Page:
Tactile Internet, a Magic of 5G


Shadow, everyone’s life-long company, is one’s most faithful follower. Whatever you do and wherever you go, your shadow copies and follows. It understands and imitates your body languages like nobody else can.

Now, a robot artist called TAC-2020 has been introduced to the real world, realizing people’s dream of a shadow-like follower of their actions. On its debut show, every stroke you draw on a tablet, TAC-2020 faithfully reproduces an identical stroke on the canvas.TAC-2020 is a conceptual Tactile Internet demonstration Huawei showcased on Mobile World Congress Shanghai 2015. It can precisely and synchronously map the tracks human drawer draws on a tablet onto canvas, showing the possibility of producing a perfect duplicate of human’s work remotely and synchronously.

This brand new technology demonstrated by the TAC-2020 is based on the one-millisecond latency capability of 5G, which is a critical network performance index to materialize Tactile Internet. The concept of Tactile Internet was introduced by Gerhard Fettweis, a professor of Dresden Technical University in Germany. Since 2012, Professor Fettweis has been leading his team to explore how to remotely control robots in real time. Professor Mischa Dohler's speech at the Mobile World Congress 2015 successfully drummed up people’s interest in a fiction-like future experience and the future network behind such experience.

The Next Generation Mobile Networks (NGMN), a mobile industry organization encompassing top global operators, and committed to researching the demands for the next-generation mobile communications network and use cases is also dedicated to defining system performance objectives, function requirements, and evolution modes for the next-generation mobile broadband network. At its Industry Conference & Exhibition 2015, NGMN released its 5G White Paper (the first version), in which the Tactile Internet was described as “the capability for people to wirelessly control both real and virtual objects, thus requiring tactile-based control signal and feedback of images and sounds.

Tactile Internet applies to many scenarios. For example, if your car breaks down in the middle of nowhere, you can ask your car-caring service provider to remotely diagnose and fix the problem through Tactile Internet. Facilitated by the Tactile Internet, an experienced surgeon can provide an accurate medical diagnosis and perform surgery on a patient on the other side of the world.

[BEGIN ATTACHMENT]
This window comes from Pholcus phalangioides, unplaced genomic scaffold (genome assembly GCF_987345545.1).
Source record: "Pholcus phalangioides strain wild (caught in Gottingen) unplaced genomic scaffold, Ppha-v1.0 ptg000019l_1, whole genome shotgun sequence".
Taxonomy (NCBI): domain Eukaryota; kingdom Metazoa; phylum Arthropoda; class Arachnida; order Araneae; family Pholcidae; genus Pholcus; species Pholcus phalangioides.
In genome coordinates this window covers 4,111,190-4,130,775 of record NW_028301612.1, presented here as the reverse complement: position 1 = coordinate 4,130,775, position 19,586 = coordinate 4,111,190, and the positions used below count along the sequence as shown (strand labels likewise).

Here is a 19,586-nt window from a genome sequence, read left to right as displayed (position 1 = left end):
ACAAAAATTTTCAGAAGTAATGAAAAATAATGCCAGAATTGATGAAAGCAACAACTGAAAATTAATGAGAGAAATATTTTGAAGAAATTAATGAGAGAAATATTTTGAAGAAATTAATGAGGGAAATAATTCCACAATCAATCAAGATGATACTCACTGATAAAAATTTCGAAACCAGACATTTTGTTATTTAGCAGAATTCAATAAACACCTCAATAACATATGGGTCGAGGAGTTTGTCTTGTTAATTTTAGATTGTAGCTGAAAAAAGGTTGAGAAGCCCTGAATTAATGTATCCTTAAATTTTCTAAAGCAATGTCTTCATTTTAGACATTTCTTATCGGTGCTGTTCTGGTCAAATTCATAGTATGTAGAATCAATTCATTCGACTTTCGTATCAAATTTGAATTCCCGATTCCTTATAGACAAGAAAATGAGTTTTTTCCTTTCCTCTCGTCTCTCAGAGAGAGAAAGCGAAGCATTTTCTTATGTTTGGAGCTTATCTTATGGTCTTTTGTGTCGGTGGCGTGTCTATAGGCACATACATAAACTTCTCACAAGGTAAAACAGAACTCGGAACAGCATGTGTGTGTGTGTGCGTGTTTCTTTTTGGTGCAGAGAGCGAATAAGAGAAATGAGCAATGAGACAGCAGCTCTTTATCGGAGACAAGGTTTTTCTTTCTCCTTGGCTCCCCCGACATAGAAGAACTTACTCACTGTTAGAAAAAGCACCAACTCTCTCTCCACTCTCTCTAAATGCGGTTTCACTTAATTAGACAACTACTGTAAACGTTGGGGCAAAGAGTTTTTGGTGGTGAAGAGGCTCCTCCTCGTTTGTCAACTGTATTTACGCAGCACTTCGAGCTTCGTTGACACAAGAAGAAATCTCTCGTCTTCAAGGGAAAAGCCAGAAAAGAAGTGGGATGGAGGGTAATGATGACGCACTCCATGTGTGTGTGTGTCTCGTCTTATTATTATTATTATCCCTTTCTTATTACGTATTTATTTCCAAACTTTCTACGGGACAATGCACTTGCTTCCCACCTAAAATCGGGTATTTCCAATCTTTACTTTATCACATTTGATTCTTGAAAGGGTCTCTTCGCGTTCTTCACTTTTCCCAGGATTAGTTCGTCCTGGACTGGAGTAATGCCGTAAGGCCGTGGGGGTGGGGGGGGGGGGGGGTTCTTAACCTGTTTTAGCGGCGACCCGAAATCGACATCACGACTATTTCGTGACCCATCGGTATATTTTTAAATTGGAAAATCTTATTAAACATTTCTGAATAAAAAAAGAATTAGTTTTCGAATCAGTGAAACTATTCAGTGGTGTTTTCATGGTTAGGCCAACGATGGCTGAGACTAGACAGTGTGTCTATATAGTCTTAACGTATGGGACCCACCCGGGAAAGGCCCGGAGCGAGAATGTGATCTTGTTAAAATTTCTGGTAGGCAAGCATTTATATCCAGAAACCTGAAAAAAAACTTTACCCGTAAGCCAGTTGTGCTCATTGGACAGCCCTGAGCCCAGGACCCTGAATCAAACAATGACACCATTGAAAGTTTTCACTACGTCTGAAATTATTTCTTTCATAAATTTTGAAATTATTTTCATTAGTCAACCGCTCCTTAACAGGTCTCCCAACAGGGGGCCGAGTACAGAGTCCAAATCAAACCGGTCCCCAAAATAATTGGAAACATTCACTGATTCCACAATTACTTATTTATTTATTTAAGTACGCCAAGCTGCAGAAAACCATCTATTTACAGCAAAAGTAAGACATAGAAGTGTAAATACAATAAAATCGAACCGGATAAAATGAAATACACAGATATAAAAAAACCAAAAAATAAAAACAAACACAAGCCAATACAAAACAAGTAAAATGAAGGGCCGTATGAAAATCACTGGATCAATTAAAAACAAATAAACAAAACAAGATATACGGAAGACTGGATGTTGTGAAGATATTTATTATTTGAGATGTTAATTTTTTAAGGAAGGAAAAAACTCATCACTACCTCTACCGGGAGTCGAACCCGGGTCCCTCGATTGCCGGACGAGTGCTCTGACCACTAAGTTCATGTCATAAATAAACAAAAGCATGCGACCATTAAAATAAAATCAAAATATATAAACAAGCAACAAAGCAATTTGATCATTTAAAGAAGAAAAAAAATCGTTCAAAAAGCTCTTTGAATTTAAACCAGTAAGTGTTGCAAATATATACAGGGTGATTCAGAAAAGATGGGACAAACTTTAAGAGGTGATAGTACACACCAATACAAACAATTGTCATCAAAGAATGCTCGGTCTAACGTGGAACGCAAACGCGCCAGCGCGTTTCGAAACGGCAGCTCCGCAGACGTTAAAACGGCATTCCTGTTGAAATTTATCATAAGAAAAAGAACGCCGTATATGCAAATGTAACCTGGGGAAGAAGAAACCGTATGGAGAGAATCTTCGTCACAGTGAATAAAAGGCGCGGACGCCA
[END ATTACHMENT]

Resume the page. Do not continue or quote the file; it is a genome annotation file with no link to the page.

In such scenarios, as remote sensing and control, remote medical treatment, and even self-driving, the biggest challenge is to shorten the response time to millisecond class.

The average auditory response time of human being is 100 milliseconds and visual response time is 10 milliseconds, whereas tactile response time is only several milliseconds. When the latency of sound from the source to our ears reaches 100 milliseconds or the latency of the images from the source to our eyes reaches 10 milliseconds, the latency can be sensed by our brains. The loopback latency of 4G in an ideal environment is 25 milliseconds, which means that even in the best conditions, 4G may still not be able to meet the requirements of ultra-low latency, such as online gaming and self-driving, which require real-time data interaction.

The emergence of the above mentioned applications will greatly change the way people work and live in the future. However, these applications cannot be widely used without the solid support of mobile communication technologies. For example, if a self-driving car is only aware of itself but completely blind to its surrounding traffic, truly smart transportation can never be realized. If remote sensing and control, remote medical treatment, and virtual reality can only work on wired connectivity, these revolutionary technologies will always stay in the laboratory or be limited to indoor scenarios. To the Tactile Internet we are dreaming about into reality, Huawei has invested heavily in end-to-end 5G technologies, covering the air interface, network architecture, and even chipset processing. The robotic artist TAC-2020 is a conceptual Tactile Internet use case developed by Huawei's researchers based on the ultra-low latency technology. As the in-depth research continues, benefits brought by 5G technologies such as ultra-low latency, ultra-fast data rate, and massive connections will pave the way for the emerging applications into our real world lives.